Jeff Platz | Jim Hobbs | Luther Gray | Timo Shanko | Sour Grapes | Glitch Records

Welcome to the latest release on Glitch Records, Sour Grapes! Sour Grapes features Boston area musicians Jeff Platz, Timo Shanko, Jim Hobbs, and Luther Gray. Sour Grapes was recorded in the fall of 2014 in Boston Massachusetts at Q Division studio by Jason Bitner. The session was a six hour excursion into free style playing., incorporating electronics with acoustics, no holes barred! Platz, Shanko, Hobbs and Gray have played together for several years in a variety of Boston and New York City based ensembles. Each member is a composer and bandleader, all with several individual recordings and ensemble projects. We hope you enjoy the recording! Many thanks for listening! — Jeff Platz Continue reading

Forbes Graham | Dave Rempis | Pandelis Karayorgis | Luther Gray | Construction Party | Instruments of Change | Not Two Records

This collaborative quartet was formed in the winter of 2008, when Rempis took advantage of one of his regular trips home to visit family in Boston to start a musical relationship with some of his favorite musicians in that city. Having known Pandelis Karayorgis for almost a decade through fellow musicians Nate McBride and Ken Vandermark, the two decided to round out a quartet with the wide-ranging capabilities of Forbes Graham on trumpet, and the old-school driving swing of Luther Gray on drums. Since that time, the group has normally played once or twice a year in Boston, working on a set of compositions brought in by all its members. The band recorded in December of 2009, a recording which is came out on the Polish label Not Two Records in 2012 as “Instruments of Change.” — Stu Vandermark, Boston Jazz Scene Dec 2010 Continue reading

Rob Brown | Steve Swell | Joe Morris | Luther Gray | Rob Brown Quartet | Radiant Pools | RogueArt Jazz

Rob Brown has a sound of his own one that you instantly identify, and it’s a wonder why his unique way of playing alto saxophone still hasn’t found the recognition it deserves. With “Radiant Pools”, not only does he confirm what a great musician he is, but he also shows how he can give life and soul to an orchestra… and what orchestra! Quite noteworthy is the way Rob Brown’s alto sax (hear his high notes) and flute, and Steve Swell’s trombone complement and enrich each other; respond to one another while Swell shows as much talent as a soloist than composer. The rhythm – and sometimes improvising – section is brilliantly composed of Joe Morris (who also wrote a wonderful piece) on the bass, although he gained a top-ranking reputation as a guitar player, and Luther Gray whose perfect knowledge of dynamics is a clear clue of how great a drummer he his. “Radiant Pools” also proves that written and free form improvised music can make a happy combination for the recipe of a consistent musical piece… as long as the service is first-rate! Continue reading

Joe Moffett | Noah Kaplan | Giacomo Merega | Jacob William | Luther Gray | Ad Faunum | Not Two Records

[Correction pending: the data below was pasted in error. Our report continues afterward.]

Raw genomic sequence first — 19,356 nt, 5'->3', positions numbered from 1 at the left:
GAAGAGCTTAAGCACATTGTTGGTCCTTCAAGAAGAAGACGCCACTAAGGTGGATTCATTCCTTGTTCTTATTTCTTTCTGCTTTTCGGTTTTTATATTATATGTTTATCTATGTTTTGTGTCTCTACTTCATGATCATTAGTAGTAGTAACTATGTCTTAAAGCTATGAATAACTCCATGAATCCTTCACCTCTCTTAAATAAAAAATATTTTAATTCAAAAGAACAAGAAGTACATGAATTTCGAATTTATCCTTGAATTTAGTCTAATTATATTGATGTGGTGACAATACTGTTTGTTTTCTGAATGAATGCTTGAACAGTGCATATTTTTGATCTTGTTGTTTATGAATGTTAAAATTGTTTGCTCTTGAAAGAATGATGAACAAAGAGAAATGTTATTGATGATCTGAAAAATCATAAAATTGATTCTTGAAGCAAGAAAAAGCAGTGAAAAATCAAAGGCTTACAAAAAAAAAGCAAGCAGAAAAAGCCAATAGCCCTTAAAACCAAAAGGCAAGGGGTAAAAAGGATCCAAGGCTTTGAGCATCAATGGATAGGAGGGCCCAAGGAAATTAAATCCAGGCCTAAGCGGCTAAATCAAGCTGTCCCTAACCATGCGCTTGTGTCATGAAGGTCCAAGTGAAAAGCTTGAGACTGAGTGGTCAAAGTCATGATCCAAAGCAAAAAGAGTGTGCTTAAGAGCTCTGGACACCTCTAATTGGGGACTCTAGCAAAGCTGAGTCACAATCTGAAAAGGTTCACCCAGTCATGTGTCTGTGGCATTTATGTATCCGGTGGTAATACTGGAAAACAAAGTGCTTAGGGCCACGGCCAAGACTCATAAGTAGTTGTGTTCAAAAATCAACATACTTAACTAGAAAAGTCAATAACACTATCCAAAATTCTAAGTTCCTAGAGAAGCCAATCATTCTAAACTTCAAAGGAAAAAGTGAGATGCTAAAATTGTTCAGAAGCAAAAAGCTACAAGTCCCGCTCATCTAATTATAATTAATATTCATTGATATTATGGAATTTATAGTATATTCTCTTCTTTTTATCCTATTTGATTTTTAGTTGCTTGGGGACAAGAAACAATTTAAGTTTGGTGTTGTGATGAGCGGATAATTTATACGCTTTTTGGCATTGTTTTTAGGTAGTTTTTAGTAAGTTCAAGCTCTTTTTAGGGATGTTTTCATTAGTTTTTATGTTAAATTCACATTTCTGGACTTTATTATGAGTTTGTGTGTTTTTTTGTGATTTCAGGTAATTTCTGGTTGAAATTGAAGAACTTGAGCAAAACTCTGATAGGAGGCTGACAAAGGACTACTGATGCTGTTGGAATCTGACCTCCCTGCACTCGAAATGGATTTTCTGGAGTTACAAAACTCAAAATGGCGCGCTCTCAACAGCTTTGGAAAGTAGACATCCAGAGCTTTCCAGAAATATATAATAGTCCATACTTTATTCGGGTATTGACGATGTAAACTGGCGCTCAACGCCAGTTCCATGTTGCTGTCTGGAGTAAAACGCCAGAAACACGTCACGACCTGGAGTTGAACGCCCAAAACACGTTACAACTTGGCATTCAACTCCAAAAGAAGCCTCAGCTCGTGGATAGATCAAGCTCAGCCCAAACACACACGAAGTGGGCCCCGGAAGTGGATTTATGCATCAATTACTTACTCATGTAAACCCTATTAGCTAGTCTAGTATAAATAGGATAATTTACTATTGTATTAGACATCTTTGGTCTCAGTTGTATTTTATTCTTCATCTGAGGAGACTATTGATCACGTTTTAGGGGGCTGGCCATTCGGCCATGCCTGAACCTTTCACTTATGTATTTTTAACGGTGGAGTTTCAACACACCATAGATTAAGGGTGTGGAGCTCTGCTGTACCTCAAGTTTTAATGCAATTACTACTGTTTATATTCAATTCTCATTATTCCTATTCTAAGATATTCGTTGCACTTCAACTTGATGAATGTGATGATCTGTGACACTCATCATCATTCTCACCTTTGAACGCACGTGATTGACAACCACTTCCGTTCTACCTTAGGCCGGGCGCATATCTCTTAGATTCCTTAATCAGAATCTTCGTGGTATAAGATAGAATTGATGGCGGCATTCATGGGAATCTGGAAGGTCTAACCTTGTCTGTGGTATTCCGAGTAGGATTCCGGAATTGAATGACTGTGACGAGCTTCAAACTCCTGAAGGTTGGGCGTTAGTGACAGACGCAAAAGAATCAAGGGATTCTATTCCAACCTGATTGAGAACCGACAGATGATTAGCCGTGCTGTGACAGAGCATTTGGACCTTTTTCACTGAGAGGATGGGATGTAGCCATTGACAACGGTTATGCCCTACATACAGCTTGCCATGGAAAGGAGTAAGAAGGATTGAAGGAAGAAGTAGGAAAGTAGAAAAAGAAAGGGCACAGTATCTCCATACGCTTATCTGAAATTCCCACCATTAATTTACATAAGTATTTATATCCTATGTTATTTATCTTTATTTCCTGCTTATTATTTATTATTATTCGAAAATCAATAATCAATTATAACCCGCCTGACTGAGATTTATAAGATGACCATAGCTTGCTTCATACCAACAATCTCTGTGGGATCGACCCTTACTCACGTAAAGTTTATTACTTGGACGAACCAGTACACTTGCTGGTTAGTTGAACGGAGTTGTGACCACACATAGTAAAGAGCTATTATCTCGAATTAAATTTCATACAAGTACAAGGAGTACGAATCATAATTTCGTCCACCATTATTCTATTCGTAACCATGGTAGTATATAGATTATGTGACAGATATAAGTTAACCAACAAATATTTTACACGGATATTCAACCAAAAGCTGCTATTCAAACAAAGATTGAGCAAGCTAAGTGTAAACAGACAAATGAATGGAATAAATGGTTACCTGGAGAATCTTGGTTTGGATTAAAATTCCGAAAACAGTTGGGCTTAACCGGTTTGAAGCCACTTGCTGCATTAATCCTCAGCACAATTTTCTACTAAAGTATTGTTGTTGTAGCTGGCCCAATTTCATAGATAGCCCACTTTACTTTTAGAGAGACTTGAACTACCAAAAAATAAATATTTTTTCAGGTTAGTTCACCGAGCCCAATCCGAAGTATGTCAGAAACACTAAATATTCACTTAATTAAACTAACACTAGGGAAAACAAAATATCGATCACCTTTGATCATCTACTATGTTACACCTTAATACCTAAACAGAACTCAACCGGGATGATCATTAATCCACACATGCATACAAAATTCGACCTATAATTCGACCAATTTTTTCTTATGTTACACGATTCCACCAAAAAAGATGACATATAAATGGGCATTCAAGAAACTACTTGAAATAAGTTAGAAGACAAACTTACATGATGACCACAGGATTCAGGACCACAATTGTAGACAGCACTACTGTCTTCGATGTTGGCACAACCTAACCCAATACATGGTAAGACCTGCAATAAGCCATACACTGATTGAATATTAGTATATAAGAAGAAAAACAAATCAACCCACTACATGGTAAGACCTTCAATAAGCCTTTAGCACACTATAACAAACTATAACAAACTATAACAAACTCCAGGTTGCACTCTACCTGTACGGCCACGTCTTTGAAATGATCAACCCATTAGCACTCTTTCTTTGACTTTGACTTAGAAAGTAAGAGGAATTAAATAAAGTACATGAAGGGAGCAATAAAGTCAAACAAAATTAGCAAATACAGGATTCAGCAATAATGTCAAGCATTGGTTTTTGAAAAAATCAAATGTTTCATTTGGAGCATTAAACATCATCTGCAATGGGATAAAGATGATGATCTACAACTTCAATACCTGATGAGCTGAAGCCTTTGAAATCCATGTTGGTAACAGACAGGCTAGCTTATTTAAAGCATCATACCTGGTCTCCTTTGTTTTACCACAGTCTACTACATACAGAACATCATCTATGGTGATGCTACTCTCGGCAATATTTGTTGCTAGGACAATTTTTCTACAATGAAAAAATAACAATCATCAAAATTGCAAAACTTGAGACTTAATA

It’s not a terribly common rationale for a session of freely improvised music. “The idea was to offer an almost ritualistic praise of animals,” says trumpeter Joe Moffett. And so these five players, under Moffett’s de facto leadership, chose the group name Ad Faunum. “To the animal” is one possible rendering from the Latin, although Ad Faunum (“To Faunus”) is actually the title of Ode XVIII by the Roman lyric poet Horace (65 BC-8 BC). Faunus is half man and half goat, the Roman counterpart to the Greek god Pan. “I was thinking of a primeval idea,” says Moffett, “an idea of ‘worship’ music, something very old, even prehistoric. It relates to the kind of primal energy I imagined creating with this group. Also, I was reflecting on people’s almost religious regard for animals, on humanity’s complex relationship to these other creatures that live in the world.” — DAVID R. ADLER, New York, June 2011 Continue reading

Jim Hobbs | Joe Morris | Luther Gray | The Story of Mankind | Not Two Records

Even when the mood is more reflective as on “The Spreading of the Idea of Popular Sovereignty,” there’s still an ambience of kinetic activity. Thanks for this is in no small part due to the amount of ground Joe Morris covers on bass beneath Hobbs’s braying fractiousness. Luther Gray’s work here has the effect of giving the music momentum for all of its relatively low-key aspect. Rhythmic vitality is to the fore also on “The Story of a Word,” wherein the group echoes the spirit of the trio Ornette Coleman had with David Izenzon and Charles Moffett without uncritically aping its every move. Hobbs treads a fine line between injecting melodic impetus and employing his alto sax as a third voice in rhythmic service and again the results have about them that air of individuality that’s never anything other than welcome. It’s no surprise that “Gunpowder” has its own incendiary quality. That stems largely from the tension the three musicians conjure up. Again Morris gives the music a momentum of which Hobbs certainly and Gray arguably seem to be in denial. As elsewhere, the resulting music hints not so much at a new vocabulary as it does a new form of interrelationship between rhythm and melody. — Nic Jones, AllAboutJazz Continue reading